Joseph L. Norris
 1885-1888 Joseph L. Norris was mayor when pressure began to build for the construction of a town hall. Norris himself was a carpenter who owned a planing mill (where T.W. Perry is located today). Norris is credited with building Selma Plantation and many estates within Leesburg, including the restoration of Oatlands and the present courthouse. However, actual completion of Leesburg Town Hall did not occur until July 1888, after Norris decided not to seek another term.
James W. Foster
 1888-1889 James W. Foster saw completion of the new town hall when he first took office. However, Foster had to arrange for additional funds needed for such things as heating and lighting.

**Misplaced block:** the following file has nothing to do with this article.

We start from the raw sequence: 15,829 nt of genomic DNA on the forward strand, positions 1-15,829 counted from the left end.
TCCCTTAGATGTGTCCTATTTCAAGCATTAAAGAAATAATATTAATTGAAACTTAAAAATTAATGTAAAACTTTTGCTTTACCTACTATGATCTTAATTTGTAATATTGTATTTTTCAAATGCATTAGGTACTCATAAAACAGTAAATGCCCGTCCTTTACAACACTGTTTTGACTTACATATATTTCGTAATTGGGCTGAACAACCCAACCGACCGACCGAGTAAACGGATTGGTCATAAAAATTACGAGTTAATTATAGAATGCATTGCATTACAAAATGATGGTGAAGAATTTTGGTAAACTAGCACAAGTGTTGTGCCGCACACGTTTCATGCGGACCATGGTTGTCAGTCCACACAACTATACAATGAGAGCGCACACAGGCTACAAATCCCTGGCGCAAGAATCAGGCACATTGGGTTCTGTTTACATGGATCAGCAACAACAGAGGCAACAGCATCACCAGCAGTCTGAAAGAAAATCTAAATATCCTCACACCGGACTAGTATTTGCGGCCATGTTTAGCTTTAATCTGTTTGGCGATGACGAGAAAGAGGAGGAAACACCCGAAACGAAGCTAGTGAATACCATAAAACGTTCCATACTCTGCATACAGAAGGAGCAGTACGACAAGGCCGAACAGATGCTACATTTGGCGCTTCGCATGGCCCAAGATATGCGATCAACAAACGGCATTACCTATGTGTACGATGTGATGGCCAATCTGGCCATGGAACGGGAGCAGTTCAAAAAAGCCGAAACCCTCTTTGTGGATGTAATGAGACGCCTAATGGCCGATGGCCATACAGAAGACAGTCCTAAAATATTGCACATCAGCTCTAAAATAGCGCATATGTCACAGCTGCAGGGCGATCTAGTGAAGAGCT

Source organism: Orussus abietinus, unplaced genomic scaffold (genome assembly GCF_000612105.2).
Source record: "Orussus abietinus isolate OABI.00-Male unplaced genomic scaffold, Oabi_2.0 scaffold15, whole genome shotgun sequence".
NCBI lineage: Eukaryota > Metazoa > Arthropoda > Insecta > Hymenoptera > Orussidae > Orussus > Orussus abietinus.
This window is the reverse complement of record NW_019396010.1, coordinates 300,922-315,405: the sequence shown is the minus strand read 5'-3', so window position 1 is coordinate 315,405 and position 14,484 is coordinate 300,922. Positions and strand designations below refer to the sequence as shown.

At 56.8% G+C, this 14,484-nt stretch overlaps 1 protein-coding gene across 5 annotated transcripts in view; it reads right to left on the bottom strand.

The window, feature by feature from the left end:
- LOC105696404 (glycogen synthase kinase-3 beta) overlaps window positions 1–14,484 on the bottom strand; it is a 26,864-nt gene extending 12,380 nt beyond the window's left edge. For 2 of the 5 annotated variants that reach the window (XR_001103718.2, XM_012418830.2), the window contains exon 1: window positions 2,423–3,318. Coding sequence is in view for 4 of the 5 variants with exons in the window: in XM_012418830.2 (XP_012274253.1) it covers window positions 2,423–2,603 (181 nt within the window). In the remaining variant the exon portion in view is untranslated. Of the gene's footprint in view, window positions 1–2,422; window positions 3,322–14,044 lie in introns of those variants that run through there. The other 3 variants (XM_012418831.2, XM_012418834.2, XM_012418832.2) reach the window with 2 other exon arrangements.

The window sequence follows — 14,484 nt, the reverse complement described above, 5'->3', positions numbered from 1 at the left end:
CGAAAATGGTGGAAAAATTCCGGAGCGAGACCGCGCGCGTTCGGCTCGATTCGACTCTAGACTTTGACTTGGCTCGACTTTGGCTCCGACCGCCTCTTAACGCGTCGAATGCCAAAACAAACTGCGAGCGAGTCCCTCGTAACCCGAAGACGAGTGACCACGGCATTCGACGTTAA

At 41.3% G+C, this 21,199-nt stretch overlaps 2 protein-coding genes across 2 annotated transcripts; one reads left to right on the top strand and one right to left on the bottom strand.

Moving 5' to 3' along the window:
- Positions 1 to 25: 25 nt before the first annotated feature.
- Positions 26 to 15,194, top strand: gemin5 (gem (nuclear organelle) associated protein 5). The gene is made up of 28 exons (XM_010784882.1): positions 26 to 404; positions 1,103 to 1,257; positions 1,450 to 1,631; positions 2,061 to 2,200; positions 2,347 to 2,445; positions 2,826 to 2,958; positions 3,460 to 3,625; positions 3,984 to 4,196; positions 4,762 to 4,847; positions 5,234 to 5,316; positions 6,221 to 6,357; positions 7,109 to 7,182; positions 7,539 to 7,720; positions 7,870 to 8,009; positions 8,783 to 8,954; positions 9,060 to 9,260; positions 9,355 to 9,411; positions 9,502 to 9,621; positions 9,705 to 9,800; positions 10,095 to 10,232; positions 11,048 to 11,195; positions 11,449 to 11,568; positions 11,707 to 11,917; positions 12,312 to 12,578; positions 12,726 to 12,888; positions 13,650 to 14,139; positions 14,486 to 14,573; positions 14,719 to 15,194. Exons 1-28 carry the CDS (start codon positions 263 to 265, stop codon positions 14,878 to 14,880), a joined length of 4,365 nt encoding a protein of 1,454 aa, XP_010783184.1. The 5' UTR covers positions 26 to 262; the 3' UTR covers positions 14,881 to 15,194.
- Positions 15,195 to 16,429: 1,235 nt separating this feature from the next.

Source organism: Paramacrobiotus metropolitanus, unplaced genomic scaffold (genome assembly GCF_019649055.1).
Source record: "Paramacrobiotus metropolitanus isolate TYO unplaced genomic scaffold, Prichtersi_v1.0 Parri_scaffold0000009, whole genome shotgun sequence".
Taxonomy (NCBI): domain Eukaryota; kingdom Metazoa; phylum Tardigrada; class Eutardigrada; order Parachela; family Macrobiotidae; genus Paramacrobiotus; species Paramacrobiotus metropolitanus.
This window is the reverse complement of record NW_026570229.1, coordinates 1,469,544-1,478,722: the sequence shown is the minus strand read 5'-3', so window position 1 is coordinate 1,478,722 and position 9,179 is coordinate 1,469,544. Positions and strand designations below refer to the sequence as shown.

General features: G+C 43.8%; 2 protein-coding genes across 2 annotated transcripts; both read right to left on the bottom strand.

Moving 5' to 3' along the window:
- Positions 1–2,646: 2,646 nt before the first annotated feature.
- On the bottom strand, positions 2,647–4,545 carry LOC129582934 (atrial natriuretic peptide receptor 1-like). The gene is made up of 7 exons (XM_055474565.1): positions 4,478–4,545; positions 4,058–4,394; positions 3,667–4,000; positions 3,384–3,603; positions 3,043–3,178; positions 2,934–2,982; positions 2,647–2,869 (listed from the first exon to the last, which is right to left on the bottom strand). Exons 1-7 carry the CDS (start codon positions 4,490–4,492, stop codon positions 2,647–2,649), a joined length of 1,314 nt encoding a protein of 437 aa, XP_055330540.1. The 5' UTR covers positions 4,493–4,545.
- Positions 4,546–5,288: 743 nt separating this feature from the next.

Henry Oden Clagett
 1889-1893 Henry Oden Clagett had served as the town’s recorder since 1873. Oddly, during his years as mayor, few recorded meetings were ever held, apparently due to a persistent failure to achieve a quorum of town council members.
Walter Jones Harrison
1893-1895 Walter Jones Harrison's term was relatively quiet, while experiencing the same “no quorum” problem as that of his predecessor. Harrison was in office when the cornerstone was laid for the present county courthouse, and worked for the safety and security of the community while mayor. During his term, Harrison also served as president of the Loudoun National Bank, succeeding his father, Henry T. Harrison.
Benjamin V. White

Benjamin V. White was the son of Civil War hero Colonel E.V. White. Mayor White unfortunately encountered personal financial troubles, and resigned immediately after being elected to his second term. Later, in 1900, he purchased the Leesburg Old Stone Church.

In 1902, he was appointed mayor to fill the term of Joseph White, whose illness prevented him from performing the duties of the mayor.

Hugh Turner Ashby Thompson
1896-1897 Hugh Turner Ashby completed the term of Benjamin White.